School-based interventions for preventing HIV, sexually transmitted infections, and pregnancy in adolescents

Cochrane researchers conducted a review of the effects of school-based interventions for reducing HIV, sexually transmitted infections (STIs), and pregnancy in adolescents. After searching for relevant trials up to 7 April 2016, they included eight trials that had enrolled 55,157 adolescents.

Why is this important and how might school-based programmes work?

Sexually active adolescents, particularly young women, are at high risk in many countries of contracting HIV and other STIs. Early unintended pregnancy can also have a detrimental impact on young people's lives.

The school environment plays an important role in the development of children and young people, and curriculum-based sexuality education programmes have become popular in many regions of the world. While there is some evidence that these programmes improve knowledge and reduce self-reported risk taking, this review evaluated whether they have any impact on the number of young people that contracted STIs or on the number of adolescent pregnancies.

What the research says

Sexual and reproductive health education programmes

As they are currently configured, educational programmes alone probably have no effect on the number of young people infected with HIV during adolescence (low certainty evidence). They also probably have no effect on the number of young people infected with other STIs (herpes simplex virus: moderate certainty evidence; syphilis: low certainty evidence), or the number of adolescent pregnancies (moderate certainty evidence).

Material or monetary incentive-based programmes to promote school attendance

Giving monthly cash, or free school uniforms, to encourage students to stay in school may have no effect on the number of young people infected with HIV during adolescence (low certainty evidence). We do not currently know whether monthly cash or free school uniforms will reduce the number of young people infected with other STIs (very low certainty evidence). However, incentives to promote school attendance may reduce the number of adolescent pregnancies (low certainty evidence).

Combined educational and incentive-based programmes

​Based on a single included trial, giving an incentive such as a free school uniform ​combined with a programme of sexual and reproductive ​health ​education​ may reduce STIs (​herpes simplex virus​;​ low certainty evidence) in young women, but no effect was detected for HIV or pregnancy (low certainty evidence).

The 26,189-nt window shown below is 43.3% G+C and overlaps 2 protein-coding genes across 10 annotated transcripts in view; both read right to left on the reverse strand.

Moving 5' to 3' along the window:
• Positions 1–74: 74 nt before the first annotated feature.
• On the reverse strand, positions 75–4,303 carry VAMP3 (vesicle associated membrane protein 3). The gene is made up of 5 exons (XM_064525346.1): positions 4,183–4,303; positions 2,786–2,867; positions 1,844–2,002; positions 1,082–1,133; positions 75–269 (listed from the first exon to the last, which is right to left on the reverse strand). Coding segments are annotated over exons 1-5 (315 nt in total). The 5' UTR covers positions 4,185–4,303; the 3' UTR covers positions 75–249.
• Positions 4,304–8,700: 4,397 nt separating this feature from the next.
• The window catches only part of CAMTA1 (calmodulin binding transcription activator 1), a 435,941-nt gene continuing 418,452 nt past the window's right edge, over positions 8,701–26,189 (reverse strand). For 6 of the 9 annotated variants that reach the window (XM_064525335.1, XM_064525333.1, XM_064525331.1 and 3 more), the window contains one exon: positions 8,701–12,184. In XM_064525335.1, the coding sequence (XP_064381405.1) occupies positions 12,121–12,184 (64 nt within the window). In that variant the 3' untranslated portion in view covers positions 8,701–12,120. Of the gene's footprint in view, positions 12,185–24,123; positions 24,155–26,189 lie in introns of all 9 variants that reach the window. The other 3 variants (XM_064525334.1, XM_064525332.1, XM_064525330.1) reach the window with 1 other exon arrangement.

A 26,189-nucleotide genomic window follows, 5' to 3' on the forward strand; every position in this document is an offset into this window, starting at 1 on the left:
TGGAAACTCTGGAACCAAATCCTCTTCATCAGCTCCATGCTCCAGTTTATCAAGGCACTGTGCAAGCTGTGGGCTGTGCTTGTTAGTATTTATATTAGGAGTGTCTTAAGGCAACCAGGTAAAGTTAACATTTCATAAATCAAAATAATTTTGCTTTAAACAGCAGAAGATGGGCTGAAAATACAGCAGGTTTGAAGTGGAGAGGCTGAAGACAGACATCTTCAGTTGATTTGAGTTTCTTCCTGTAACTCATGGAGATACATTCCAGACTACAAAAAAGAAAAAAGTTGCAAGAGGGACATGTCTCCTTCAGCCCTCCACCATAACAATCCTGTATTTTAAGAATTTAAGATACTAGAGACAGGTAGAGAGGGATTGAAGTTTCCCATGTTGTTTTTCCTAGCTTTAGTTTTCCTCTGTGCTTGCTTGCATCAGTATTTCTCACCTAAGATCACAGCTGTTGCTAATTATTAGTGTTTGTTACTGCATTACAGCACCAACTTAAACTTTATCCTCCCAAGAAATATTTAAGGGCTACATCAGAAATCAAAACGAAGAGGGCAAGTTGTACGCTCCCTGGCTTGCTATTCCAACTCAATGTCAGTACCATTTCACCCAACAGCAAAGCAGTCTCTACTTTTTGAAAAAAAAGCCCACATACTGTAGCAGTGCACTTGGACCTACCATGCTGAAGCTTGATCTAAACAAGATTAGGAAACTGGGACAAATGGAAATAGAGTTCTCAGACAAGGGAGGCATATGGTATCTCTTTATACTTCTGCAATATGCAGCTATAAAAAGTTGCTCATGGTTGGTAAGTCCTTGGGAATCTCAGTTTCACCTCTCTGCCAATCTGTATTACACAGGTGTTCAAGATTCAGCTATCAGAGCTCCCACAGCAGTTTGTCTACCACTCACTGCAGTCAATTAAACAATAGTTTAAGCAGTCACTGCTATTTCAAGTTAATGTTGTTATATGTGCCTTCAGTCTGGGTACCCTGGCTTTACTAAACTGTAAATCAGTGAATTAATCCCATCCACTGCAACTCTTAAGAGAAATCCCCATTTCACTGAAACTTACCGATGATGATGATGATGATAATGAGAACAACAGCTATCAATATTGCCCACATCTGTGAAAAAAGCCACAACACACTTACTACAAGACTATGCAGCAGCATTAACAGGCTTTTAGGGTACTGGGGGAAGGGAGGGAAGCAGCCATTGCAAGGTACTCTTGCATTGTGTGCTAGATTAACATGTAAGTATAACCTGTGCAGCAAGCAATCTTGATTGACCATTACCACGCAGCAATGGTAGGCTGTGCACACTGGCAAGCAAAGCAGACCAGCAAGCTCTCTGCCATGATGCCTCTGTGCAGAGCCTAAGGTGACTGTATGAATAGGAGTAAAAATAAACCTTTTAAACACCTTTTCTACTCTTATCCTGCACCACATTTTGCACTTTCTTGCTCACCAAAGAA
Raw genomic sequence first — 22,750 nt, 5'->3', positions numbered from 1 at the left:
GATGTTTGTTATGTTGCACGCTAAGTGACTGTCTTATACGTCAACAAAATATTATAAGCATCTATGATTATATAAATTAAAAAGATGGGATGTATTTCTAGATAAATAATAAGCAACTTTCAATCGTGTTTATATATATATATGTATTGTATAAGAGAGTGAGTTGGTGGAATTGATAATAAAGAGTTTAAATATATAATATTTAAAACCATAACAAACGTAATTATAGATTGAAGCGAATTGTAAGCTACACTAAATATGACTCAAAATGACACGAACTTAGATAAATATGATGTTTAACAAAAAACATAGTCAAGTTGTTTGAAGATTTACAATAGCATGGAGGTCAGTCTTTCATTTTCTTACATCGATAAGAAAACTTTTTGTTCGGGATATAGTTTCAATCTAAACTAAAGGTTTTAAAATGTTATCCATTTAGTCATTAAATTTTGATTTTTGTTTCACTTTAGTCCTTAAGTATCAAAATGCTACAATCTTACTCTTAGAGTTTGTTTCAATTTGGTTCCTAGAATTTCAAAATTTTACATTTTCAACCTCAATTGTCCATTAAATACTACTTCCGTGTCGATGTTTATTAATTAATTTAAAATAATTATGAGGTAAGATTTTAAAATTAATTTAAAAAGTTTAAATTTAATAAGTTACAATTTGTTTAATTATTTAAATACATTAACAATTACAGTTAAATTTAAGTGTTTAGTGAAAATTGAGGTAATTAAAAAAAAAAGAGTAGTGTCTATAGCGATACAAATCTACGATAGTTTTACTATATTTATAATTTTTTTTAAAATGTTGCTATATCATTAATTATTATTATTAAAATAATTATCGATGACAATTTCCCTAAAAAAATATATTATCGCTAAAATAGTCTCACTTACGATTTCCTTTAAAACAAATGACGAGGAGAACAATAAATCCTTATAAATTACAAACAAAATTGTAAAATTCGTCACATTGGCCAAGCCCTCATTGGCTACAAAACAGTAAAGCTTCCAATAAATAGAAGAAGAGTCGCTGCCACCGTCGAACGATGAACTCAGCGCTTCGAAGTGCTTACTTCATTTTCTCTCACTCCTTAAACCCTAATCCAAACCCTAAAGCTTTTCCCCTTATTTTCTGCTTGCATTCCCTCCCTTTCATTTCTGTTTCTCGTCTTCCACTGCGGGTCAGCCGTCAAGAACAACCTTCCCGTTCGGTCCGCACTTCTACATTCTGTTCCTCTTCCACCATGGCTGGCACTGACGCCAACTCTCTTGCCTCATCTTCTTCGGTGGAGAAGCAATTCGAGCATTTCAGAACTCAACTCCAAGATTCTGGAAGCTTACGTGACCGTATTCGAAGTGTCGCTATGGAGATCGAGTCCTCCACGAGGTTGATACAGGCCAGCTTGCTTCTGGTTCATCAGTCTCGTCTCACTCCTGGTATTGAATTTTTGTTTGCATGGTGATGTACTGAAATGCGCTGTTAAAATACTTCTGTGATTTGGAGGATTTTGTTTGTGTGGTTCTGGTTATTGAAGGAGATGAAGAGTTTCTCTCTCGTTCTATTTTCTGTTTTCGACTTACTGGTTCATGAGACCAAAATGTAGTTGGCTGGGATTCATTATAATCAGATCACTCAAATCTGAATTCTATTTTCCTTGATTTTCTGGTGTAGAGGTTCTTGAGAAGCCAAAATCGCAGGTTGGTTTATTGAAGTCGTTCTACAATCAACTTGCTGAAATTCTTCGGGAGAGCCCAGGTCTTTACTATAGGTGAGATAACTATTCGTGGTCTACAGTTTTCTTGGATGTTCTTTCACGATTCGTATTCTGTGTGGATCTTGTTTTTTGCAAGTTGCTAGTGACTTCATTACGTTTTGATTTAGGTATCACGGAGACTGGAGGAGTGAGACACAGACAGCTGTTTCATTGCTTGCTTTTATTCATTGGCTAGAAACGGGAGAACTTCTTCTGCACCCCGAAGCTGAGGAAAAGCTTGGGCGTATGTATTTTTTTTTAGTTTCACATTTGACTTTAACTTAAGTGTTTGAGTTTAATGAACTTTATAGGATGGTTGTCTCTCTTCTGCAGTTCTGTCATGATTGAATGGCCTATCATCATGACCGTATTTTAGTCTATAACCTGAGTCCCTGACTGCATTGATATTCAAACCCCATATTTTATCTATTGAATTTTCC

Authors' conclusions

There is currently little evidence that educational programmes alone are effective at reducing STIs or adolescent pregnancy. Incentive-based interventions that focus on keeping young people, especially girls, in secondary school may reduce adolescent pregnancy but further high quality trials are needed to confirm this.

Authors' conclusions: 

There is a continued need to provide health services to adolescents that include contraceptive choices and condoms and that involve them in the design of services. Schools may be a good place in which to provide these services. There is little evidence that educational curriculum-based programmes alone are effective in improving sexual and reproductive health outcomes for adolescents. Incentive-based interventions that focus on keeping young people in secondary school may reduce adolescent pregnancy but further trials are needed to confirm this.

Read the full abstract...
Background: 

School-based sexual and reproductive health programmes are widely accepted as an approach to reducing high-risk sexual behaviour among adolescents. Many studies and systematic reviews have concentrated on measuring effects on knowledge or self-reported behaviour rather than biological outcomes, such as pregnancy or prevalence of sexually transmitted infections (STIs).

Objectives: 

To evaluate the effects of school-based sexual and reproductive health programmes on sexually transmitted infections (such as HIV, herpes simplex virus, and syphilis), and pregnancy among adolescents.